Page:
How Small Businesses & Freelancers In Singapore Can Protect Their Intellectual Property

How Small Businesses & Freelancers In Singapore Can Protect Their Intellectual Property
18 Oct 2021

Singapore’s Copyright Act (CA) has been in place since 1987 (with revisions made in 2006) but a recent round of Amendments passed in Parliament on 13 Sep 2021 has brought it into the spotlight. The CA protects works of expression in Singapore from being used or exploited by commercial sources, and covers literary, dramatic, musical, artistic works, and even software. The recent changes to the CA offer greater protection and more avenues of legal recourse to authors and creatives, allowing them to better protect their intellectual property.

Coverage under the Copyright Act of Singapore

Intellectual property refers to creations of the mind, including artistic works, inventions, symbols, or registered names and designs. While ‘copyright’ is commonly used as an umbrella term when discussing intellectual property, copyright can actually be broken down into specific rights to reproduce, publish, perform, communicate, and adapt a work. The author of a copyright work innately possesses these rights, but can choose to licence or transfer these rights to someone else. This enables the author to control who can profit from their work, and to protect their work as well.

To be covered under Singapore’s CA, the work has to be original and expressed in a tangible form (e.g. a recording of a performance, or a written text). In addition, the work or Author has to be connected to Singapore in some way.

Authors do not have to apply to receive copyright as it will be automatically applied to their work. However, the recent amendments have brought to light certain loopholes in the CA, with the intention to close these loopholes and improve copyright protection in Singapore.

1. Creative works distributed online must now be credited

Online distribution of public creative works must now credit the creator or performer. This means that when posting or sharing a viral dance video or photos taken during an art exhibition, specific credit must be given to the creators featured.

With the rise of video-sharing platforms such as TikTok, many creators have gone viral to thousands of people worldwide - but they have not been recognised as the creators due to missing credit. This new change will allow creators to access profits or opportunities that they previously missed out on, as well as protect their work from misuse under new copyright guidelines.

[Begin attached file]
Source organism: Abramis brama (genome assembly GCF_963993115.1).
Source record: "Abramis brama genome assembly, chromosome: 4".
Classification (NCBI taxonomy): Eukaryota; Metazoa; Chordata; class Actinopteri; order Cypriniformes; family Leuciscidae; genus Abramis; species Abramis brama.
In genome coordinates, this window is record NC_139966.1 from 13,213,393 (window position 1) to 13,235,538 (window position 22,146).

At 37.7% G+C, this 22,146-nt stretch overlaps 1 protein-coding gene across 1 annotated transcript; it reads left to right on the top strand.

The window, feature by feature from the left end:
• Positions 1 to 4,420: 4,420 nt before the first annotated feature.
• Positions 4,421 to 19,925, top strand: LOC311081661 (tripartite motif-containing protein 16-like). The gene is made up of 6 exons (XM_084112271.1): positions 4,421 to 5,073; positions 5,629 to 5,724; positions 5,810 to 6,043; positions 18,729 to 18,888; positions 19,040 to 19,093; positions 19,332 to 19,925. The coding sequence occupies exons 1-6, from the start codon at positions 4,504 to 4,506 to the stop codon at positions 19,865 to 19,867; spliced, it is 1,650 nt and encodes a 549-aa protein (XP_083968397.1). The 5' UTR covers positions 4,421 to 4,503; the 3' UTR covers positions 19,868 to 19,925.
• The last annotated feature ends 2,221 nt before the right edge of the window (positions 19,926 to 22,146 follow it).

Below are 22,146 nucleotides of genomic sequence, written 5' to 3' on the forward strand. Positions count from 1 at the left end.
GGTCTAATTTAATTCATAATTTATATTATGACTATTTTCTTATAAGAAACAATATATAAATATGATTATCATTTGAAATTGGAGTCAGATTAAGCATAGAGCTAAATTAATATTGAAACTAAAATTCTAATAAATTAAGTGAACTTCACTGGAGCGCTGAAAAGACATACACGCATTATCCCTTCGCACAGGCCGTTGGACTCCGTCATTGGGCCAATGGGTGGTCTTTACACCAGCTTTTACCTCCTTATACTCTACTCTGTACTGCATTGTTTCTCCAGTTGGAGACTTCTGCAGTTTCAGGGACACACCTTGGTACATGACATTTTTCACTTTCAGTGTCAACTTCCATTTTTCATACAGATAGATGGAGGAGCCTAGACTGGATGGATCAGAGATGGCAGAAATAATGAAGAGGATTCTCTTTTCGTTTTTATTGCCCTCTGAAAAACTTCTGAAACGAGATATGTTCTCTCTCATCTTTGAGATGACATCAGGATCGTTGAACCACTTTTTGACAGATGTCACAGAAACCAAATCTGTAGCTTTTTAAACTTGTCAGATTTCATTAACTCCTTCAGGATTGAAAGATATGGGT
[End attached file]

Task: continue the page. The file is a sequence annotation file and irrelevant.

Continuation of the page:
2. Creators will be recognised as the first owners of copyright by default

Creators of artistic works (including photographs, films, and portraits) will be recognised as the default first owners of copyright, even if commissioned by someone else. However, they can waive or transfer ownership during negotiations with the commissioner.

A popular example of this is wedding photos. Previously, wedding photographers did not possess copyright even though they were the ones who took and edited the photos. This meant that photographers had difficulty getting legal recourse in instances where the married couple did not pay for the photos after receiving them. The new change will allow creators to better protect their works and seek legal recourse from errant commissioners or retailers.

3. Extension of copyright duration

Copyright protection of literary, musical, dramatic, and artistic works will expire 70 years after the author’s death, an extension of existing durations that vary across different types of work.

How to protect and use copyright work

  1. Copyright protection as an Author

As an Author, you can choose to licence your work to third-parties who wish to use it for commercial or personal reasons. Another option is assigning copyright to a third-party, but this causes you to lose ownership of the copyright once it is assigned. If approached by a business with a request to waive or licence certain rights under Copyright, it is recommended to seek legal advice from a patent or Intellectual Property (IP) attorney who can guide you through the specific terms and conditions to include in the contract.

  1. Using copyrighted work as a business or individual

For small businesses and individuals who want to avoid infringing copyright law, a general rule of thumb is to first approach the Author to see if you can negotiate a legal contract for grounds of use. A comprehensive legal contract can help protect both parties in any situation, as well as set clear boundaries ahead of time to avoid miscommunication. If the work falls under a copyright exception (such as fair use), it may be possible to use the work without crediting. However, a common courtesy is to inform the Author of your intentions regardless.

What to do if someone infringes on your copyrighted work

Depending on the severity of the offence, there are civil and criminal options for legal recourse that can be pursued by an Author. Authors can undertake civil proceedings to sue for damages or any profits made by the third-party. You can also request a court order to stop further violation of the copyright. If the third-party is making copies of your copyrighted work for sale or selling your works, you can seek criminal charges. Under Section 136 of the CA, offenders can receive fines of up to a total of $100,000, or up to 5 years in jail, or both.

Our Intellectual Property lawyers can provide expert advice on copyright-related issues in Singapore. Reach out to our IP lawyers today for more information on copyright law, trademark infringement, violation of copyright, and other related issues.

For more information, please contact our Business Development Manager, Ricky Soetikno, at